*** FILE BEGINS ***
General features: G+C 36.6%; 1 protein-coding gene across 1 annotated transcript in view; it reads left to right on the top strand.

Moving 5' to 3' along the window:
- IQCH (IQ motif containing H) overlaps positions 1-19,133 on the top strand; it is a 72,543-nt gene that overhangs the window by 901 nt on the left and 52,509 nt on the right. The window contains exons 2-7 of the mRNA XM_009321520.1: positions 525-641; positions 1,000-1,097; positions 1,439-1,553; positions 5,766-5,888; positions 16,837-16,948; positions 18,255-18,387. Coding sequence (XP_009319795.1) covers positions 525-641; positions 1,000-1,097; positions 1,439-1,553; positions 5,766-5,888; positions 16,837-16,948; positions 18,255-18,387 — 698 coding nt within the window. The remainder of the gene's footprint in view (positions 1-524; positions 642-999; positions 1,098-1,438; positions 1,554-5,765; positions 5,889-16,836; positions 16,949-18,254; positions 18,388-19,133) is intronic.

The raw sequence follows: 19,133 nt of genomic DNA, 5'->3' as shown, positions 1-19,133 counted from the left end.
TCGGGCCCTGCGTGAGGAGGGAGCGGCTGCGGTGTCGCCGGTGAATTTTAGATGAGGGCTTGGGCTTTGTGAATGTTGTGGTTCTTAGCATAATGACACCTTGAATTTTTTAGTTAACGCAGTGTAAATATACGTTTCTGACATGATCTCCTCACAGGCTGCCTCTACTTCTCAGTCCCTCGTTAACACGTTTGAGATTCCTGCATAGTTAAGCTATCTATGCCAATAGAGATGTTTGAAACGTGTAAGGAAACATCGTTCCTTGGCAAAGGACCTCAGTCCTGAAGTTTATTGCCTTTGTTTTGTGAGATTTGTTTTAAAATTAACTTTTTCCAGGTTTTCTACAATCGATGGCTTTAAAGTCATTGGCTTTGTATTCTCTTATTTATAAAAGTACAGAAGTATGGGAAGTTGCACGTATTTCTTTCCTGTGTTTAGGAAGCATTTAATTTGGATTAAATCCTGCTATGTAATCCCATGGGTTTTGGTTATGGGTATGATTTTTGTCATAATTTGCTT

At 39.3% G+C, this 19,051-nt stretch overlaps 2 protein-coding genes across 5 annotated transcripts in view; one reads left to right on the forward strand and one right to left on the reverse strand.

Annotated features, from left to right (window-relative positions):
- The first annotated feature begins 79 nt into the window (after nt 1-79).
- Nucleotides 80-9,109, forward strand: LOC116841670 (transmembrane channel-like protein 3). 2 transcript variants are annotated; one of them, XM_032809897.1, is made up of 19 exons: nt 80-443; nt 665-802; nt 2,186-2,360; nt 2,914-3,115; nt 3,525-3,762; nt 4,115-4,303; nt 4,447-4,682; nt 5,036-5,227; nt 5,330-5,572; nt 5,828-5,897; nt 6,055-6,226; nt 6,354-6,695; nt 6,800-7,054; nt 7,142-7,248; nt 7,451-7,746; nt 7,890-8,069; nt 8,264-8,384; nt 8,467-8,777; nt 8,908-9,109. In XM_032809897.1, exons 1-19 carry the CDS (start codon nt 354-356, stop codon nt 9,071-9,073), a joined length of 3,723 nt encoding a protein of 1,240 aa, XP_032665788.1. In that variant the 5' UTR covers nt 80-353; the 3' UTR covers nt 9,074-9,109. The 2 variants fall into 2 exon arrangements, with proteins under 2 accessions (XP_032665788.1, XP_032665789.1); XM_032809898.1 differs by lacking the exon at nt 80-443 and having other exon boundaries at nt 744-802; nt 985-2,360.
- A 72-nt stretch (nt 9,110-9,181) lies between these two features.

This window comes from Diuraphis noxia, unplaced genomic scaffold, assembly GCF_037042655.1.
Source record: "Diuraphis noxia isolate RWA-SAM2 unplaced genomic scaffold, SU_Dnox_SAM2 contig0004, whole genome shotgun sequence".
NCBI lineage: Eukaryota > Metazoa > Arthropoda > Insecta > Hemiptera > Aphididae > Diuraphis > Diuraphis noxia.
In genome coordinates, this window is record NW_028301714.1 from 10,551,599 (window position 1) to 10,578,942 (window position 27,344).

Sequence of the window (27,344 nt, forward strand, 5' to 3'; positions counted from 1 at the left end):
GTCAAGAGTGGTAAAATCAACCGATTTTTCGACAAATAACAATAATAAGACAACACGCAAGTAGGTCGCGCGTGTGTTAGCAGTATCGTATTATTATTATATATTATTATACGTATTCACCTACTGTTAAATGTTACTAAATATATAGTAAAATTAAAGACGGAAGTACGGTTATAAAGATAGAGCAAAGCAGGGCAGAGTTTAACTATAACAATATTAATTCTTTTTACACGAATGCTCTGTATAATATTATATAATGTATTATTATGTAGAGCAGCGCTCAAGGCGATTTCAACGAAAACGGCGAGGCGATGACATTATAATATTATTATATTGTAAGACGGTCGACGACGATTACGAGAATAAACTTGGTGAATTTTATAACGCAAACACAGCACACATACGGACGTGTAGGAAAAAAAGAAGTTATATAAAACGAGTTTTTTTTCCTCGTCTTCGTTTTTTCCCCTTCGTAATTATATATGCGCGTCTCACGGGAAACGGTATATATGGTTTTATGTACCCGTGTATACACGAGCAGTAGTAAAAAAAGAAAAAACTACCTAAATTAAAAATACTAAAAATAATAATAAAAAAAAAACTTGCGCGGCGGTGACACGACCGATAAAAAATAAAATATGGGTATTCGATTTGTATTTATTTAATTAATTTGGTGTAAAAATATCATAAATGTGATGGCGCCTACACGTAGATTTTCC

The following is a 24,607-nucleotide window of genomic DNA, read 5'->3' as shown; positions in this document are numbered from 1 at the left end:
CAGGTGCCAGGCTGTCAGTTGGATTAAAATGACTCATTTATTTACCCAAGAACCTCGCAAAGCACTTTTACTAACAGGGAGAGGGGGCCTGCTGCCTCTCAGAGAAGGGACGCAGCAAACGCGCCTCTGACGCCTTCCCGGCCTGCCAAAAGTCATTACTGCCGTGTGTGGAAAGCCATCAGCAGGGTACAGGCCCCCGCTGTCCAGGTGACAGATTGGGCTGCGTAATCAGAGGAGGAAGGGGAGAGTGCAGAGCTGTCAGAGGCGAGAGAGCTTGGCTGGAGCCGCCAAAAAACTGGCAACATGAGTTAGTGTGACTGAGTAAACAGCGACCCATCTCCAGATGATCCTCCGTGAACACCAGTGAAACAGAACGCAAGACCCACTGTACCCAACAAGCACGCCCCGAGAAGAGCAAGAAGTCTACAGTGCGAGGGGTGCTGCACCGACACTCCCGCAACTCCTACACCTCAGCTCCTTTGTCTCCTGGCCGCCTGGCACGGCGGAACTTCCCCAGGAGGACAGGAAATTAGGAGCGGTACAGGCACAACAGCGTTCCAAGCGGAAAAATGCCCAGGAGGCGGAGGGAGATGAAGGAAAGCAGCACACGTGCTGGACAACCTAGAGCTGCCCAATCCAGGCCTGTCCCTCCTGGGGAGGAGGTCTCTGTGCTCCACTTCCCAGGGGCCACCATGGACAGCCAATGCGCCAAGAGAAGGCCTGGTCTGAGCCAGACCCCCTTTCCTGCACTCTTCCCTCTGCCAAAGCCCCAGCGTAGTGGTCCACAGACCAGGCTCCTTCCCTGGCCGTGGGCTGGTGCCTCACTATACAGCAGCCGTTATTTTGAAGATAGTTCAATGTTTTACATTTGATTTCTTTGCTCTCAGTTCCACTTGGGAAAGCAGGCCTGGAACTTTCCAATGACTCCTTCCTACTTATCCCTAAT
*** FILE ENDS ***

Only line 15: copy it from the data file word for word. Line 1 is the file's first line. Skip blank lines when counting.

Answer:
Sequence of the window (27,344 nt, forward strand, 5' to 3'; positions counted from 1 at the left end):